A deep cycle battery is a battery designed to discharge near its full capacity and to power devices for longer periods of time,hereas, a starter battery, i.e. a car battery, provides short high-current bursts of power.
You would use this to “start” a large motor for example, and discharge very little of its capacity.
Can I Use A Car Battery For My Solar System?
Car batteries are the worst option when it comes to storing the solar power you generate.
As we said, car batteries deliver massive amounts of energy quickly, and then recharge slowly.
Whereas deep cycle batteries deliver a lower amount of power over a longer period of time and recharge quickly.
What’s The Difference Between Sealed Lead-Acid Batteries (SLA) vs Flooded Lead Acid Batteries (FLA)?
Both are lead-acid batteries. Lead-acid are the most common batteries, and the oldest technology.
They are both similar in performance, depth of discharge (DoD) and cycle life.
The main difference between them is the work needed to maintain the flooded battery compared to the sealed battery.
A flooded lead-acid battery requires maintenance. You need to water the cells every so often, perform periodic equalizations, and control the electrolytes.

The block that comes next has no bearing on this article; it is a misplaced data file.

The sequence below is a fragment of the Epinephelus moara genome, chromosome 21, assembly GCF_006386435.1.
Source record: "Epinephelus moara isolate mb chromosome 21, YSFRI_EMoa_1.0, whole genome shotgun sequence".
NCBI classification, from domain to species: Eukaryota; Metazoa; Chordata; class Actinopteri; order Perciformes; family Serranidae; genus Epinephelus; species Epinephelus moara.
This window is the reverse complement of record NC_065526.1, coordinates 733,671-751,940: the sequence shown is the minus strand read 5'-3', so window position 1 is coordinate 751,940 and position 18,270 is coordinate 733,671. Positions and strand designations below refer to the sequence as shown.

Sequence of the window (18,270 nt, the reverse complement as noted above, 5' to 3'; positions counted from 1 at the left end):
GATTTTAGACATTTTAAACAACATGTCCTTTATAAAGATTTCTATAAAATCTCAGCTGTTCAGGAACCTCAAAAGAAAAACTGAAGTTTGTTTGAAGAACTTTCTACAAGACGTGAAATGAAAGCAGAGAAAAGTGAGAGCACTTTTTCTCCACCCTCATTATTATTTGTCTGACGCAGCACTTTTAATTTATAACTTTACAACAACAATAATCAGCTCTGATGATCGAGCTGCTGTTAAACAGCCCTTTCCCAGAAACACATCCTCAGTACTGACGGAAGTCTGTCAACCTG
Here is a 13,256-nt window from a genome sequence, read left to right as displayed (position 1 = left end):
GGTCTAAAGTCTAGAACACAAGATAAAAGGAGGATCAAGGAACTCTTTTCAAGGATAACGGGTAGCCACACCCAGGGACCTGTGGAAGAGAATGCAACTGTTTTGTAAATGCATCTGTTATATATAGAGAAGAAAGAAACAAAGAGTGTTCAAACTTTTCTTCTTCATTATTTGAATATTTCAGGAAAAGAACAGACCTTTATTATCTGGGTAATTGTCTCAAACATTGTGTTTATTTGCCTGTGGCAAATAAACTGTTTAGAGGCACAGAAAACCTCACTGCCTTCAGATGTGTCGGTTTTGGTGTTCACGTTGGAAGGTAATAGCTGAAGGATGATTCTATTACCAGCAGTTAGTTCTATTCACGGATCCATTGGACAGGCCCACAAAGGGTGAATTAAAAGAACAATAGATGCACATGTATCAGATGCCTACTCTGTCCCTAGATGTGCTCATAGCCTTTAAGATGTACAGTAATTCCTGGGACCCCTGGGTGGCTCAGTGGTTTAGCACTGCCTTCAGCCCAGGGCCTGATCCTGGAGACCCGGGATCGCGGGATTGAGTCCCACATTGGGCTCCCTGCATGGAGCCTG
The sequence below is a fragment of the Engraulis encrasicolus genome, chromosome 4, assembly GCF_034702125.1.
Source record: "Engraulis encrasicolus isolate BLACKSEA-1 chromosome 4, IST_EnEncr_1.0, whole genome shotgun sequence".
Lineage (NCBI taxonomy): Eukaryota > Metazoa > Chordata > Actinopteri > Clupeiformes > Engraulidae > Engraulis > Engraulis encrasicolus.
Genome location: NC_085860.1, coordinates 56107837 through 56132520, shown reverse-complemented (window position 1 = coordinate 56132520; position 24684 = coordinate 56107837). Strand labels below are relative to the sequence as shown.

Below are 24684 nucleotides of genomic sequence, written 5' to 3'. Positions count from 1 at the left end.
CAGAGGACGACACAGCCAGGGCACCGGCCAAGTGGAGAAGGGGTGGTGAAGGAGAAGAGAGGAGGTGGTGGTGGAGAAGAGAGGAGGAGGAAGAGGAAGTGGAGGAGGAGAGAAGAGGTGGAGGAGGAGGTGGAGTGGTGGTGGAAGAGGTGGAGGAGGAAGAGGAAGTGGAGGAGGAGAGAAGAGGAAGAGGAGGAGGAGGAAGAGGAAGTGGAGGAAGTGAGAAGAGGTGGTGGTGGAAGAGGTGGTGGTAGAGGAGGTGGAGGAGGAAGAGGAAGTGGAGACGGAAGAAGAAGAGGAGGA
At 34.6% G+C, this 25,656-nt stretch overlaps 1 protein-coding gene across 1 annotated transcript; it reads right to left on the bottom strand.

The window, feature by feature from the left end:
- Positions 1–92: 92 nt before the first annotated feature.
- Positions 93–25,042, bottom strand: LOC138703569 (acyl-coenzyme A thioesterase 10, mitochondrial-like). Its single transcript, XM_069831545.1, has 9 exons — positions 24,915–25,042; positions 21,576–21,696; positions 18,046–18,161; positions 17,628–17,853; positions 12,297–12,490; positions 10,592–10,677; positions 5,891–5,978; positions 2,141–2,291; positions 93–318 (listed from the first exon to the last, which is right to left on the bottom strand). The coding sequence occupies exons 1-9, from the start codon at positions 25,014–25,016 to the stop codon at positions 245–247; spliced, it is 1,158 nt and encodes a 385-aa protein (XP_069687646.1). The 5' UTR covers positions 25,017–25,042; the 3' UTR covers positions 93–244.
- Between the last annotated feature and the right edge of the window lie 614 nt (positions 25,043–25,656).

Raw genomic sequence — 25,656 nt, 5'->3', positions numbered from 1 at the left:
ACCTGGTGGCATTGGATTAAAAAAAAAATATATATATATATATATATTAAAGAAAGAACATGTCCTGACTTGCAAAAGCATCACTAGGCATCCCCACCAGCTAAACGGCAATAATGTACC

Also when charged under certain conditions it can produce hydrogen gas.
Thus, you would need to house the battery in a sealed enclosure and ventilate it to remove the hydrogen gases and prevent explosions.
A sealed lead-acid battery, as it’s name suggests, is already sealed, and does not need this maintenance.
Some argue that because of this inability to maintain the sealed battery, you may not be able to keep it as long as a flooded lead-acid.
But the way we see it, you’re more likely to forget to maintain a flooded lead-acid battery and kill it sooner.
Can I Mix My Batteries?
You don’t want to mix different chemistries or ages of batteries. The charge settings are different for different types of batteries.
If you replace an older battery and mix it with a new battery of the same type, the charge output will most likely be different and cause a problem.
You’ll need to equalize most batteries first before introducing a new battery into a bank of batteries that is a year or older.
Do I Need A Battery Or Can I Run My Appliances Directly From My Solar Panels?
If you are still connected to the grid, the solar panels alone can provide power for your devices to use when there is sun. You can then switch back to using power from the grid when there is no sun.
If you are planning to live off-grid you will need a battery to store power to use when there is no sun.
What Is The Peukert Effect?
The Peukert Effect describes how if you use a lot of electricity all at once you will diminish the battery’s capacity.